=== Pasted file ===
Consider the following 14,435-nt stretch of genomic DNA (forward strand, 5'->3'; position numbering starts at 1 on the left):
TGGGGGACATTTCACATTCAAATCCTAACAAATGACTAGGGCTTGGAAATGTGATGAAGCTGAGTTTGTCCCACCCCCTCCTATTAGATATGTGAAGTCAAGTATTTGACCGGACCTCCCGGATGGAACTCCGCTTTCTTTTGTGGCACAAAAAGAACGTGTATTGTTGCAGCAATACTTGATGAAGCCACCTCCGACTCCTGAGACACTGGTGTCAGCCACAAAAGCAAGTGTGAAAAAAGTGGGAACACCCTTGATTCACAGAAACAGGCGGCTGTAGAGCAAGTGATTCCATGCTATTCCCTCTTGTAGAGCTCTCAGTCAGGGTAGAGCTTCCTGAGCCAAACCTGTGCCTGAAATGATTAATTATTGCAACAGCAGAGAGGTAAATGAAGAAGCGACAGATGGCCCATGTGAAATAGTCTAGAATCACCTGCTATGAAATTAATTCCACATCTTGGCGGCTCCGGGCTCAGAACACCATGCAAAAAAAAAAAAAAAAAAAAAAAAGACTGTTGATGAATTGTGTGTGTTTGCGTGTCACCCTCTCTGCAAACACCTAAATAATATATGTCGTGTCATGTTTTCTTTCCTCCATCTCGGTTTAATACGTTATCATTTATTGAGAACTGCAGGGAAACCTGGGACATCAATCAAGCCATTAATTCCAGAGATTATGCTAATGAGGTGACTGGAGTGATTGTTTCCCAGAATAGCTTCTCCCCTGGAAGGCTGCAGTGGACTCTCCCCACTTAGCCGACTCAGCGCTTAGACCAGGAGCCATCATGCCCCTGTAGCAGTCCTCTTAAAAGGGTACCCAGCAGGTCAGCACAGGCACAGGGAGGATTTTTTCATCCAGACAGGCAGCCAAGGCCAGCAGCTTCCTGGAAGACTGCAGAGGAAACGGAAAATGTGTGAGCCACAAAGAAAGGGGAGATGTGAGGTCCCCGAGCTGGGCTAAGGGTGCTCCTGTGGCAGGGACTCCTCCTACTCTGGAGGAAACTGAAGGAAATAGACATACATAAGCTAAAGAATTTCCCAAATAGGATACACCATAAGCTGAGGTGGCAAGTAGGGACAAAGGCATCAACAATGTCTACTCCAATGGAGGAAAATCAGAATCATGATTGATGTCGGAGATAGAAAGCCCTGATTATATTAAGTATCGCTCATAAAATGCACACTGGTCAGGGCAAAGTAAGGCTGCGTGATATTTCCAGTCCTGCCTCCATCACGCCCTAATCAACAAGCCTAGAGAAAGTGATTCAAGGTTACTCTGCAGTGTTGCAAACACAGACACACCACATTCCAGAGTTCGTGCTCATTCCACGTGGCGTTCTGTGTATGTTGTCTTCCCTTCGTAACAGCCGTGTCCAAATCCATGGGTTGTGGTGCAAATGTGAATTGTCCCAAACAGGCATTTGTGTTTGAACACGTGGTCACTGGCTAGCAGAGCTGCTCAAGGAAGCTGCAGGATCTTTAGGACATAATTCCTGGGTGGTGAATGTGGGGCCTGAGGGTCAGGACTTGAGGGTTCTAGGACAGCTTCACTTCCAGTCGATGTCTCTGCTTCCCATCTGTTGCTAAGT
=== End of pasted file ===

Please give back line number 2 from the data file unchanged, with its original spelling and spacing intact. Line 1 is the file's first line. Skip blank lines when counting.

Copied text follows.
TGGGGGACATTTCACATTCAAATCCTAACAAATGACTAGGGCTTGGAAATGTGATGAAGCTGAGTTTGTCCCACCCCCTCCTATTAGATATGTGAAGTCAAGTATTTGACCGGACCTCCCGGATGGAACTCCGCTTTCTTTTGTGGCACAAAAAGAACGTGTATTGTTGCAGCAATACTTGATGAAGCCACCTCCGACTCCTGAGACACTGGTGTCAGCCACAAAAGCAAGTGTGAAAAAAGTGGGAACACCCTTGATTCACAGAAACAGGCGGCTGTAGAGCAAGTGATTCCATGCTATTCCCTCTTGTAGAGCTCTCAGTCAGGGTAGAGCTTCCTGAGCCAAACCTGTGCCTGAAATGATTAATTATTGCAACAGCAGAGAGGTAAATGAAGAAGCGACAGATGGCCCATGTGAAATAGTCTAGAATCACCTGCTATGAAATTAATTCCACATCTTGGCGGCTCCGGGCTCAGAACACCATGCAAAAAAAAAAAAAAAAAAAAAAAAGACTGTTGATGAATTGTGTGTGTTTGCGTGTCACCCTCTCTGCAAACACCTAAATAATATATGTCGTGTCATGTTTTCTTTCCTCCATCTCGGTTTAATACGTTATCATTTATTGAGAACTGCAGGGAAACCTGGGACATCAATCAAGCCATTAATTCCAGAGATTATGCTAATGAGGTGACTGGAGTGATTGTTTCCCAGAATAGCTTCTCCCCTGGAAGGCTGCAGTGGACTCTCCCCACTTAGCCGACTCAGCGCTTAGACCAGGAGCCATCATGCCCCTGTAGCAGTCCTCTTAAAAGGGTACCCAGCAGGTCAGCACAGGCACAGGGAGGATTTTTTCATCCAGACAGGCAGCCAAGGCCAGCAGCTTCCTGGAAGACTGCAGAGGAAACGGAAAATGTGTGAGCCACAAAGAAAGGGGAGATGTGAGGTCCCCGAGCTGGGCTAAGGGTGCTCCTGTGGCAGGGACTCCTCCTACTCTGGAGGAAACTGAAGGAAATAGACATACATAAGCTAAAGAATTTCCCAAATAGGATACACCATAAGCTGAGGTGGCAAGTAGGGACAAAGGCATCAACAATGTCTACTCCAATGGAGGAAAATCAGAATCATGATTGATGTCGGAGATAGAAAGCCCTGATTATATTAAGTATCGCTCATAAAATGCACACTGGTCAGGGCAAAGTAAGGCTGCGTGATATTTCCAGTCCTGCCTCCATCACGCCCTAATCAACAAGCCTAGAGAAAGTGATTCAAGGTTACTCTGCAGTGTTGCAAACACAGACACACCACATTCCAGAGTTCGTGCTCATTCCACGTGGCGTTCTGTGTATGTTGTCTTCCCTTCGTAACAGCCGTGTCCAAATCCATGGGTTGTGGTGCAAATGTGAATTGTCCCAAACAGGCATTTGTGTTTGAACACGTGGTCACTGGCTAGCAGAGCTGCTCAAGGAAGCTGCAGGATCTTTAGGACATAATTCCTGGGTGGTGAATGTGGGGCCTGAGGGTCAGGACTTGAGGGTTCTAGGACAGCTTCACTTCCAGTCGATGTCTCTGCTTCCCATCTGTTGCTAAGT